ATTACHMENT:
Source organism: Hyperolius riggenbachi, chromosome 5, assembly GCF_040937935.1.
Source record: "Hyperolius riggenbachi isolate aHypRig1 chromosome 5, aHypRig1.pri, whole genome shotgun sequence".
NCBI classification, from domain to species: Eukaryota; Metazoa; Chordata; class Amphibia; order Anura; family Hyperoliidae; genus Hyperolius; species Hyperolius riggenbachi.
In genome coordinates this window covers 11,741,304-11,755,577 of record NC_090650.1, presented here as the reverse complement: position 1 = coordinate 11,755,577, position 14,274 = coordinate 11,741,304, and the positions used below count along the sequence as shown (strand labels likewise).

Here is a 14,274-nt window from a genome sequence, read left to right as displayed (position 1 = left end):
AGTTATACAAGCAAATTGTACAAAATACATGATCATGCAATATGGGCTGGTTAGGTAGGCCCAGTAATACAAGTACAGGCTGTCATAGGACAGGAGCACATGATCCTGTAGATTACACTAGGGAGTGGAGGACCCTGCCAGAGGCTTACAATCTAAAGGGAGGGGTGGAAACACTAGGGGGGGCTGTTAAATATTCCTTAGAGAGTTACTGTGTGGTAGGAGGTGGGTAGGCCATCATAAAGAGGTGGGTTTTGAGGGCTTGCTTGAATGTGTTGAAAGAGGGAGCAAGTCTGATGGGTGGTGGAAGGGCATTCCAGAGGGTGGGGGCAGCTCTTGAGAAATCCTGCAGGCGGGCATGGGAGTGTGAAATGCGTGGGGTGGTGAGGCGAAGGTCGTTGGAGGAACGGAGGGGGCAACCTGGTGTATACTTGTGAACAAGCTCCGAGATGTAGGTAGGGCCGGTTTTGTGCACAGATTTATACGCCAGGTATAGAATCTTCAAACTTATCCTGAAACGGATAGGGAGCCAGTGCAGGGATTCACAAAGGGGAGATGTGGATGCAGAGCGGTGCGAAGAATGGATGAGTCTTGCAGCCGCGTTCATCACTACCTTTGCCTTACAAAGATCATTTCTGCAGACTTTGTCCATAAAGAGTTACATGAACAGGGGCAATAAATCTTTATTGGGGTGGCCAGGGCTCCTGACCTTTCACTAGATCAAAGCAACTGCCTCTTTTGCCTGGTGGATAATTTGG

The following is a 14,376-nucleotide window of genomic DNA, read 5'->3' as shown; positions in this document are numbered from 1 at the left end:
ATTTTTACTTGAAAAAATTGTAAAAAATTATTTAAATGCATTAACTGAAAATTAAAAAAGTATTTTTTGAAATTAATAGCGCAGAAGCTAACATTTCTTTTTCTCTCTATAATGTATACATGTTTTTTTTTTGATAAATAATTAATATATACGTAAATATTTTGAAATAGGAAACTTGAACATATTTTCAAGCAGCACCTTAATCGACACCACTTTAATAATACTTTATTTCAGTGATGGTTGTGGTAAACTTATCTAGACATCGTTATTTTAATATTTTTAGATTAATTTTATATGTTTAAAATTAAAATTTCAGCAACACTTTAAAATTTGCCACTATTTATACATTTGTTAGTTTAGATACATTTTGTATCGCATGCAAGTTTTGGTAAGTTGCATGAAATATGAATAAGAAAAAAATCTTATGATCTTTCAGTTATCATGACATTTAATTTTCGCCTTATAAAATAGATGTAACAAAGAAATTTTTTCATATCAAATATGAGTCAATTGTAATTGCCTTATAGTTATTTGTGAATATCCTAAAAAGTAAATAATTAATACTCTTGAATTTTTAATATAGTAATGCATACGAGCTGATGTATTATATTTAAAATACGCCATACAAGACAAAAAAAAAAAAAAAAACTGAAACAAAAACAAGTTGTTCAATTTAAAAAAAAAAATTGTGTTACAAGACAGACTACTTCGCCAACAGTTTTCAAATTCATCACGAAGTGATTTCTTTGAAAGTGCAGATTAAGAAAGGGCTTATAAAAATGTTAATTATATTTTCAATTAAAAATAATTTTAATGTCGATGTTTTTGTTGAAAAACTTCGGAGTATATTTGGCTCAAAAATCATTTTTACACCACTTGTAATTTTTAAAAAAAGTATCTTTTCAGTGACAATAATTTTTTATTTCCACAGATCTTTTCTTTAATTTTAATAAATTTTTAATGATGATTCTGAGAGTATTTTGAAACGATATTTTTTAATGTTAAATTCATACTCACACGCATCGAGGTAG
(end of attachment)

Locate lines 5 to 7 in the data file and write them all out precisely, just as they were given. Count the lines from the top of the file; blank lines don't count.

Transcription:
Here is a 14,274-nt window from a genome sequence, read left to right as displayed (position 1 = left end):
AGTTATACAAGCAAATTGTACAAAATACATGATCATGCAATATGGGCTGGTTAGGTAGGCCCAGTAATACAAGTACAGGCTGTCATAGGACAGGAGCACATGATCCTGTAGATTACACTAGGGAGTGGAGGACCCTGCCAGAGGCTTACAATCTAAAGGGAGGGGTGGAAACACTAGGGGGGGCTGTTAAATATTCCTTAGAGAGTTACTGTGTGGTAGGAGGTGGGTAGGCCATCATAAAGAGGTGGGTTTTGAGGGCTTGCTTGAATGTGTTGAAAGAGGGAGCAAGTCTGATGGGTGGTGGAAGGGCATTCCAGAGGGTGGGGGCAGCTCTTGAGAAATCCTGCAGGCGGGCATGGGAGTGTGAAATGCGTGGGGTGGTGAGGCGAAGGTCGTTGGAGGAACGGAGGGGGCAACCTGGTGTATACTTGTGAACAAGCTCCGAGATGTAGGTAGGGCCGGTTTTGTGCACAGATTTATACGCCAGGTATAGAATCTTCAAACTTATCCTGAAACGGATAGGGAGCCAGTGCAGGGATTCACAAAGGGGAGATGTGGATGCAGAGCGGTGCGAAGAATGGATGAGTCTTGCAGCCGCGTTCATCACTACCTTTGCCTTACAAAGATCATTTCTGCAGACTTTGTCCATAAAGAGTTACATGAACAGGGGCAATAAATCTTTATTGGGGTGGCCAGGGCTCCTGACCTTTCACTAGATCAAAGCAACTGCCTCTTTTGCCTGGTGGATAATTTGG

The following is a 14,376-nucleotide window of genomic DNA, read 5'->3' as shown; positions in this document are numbered from 1 at the left end: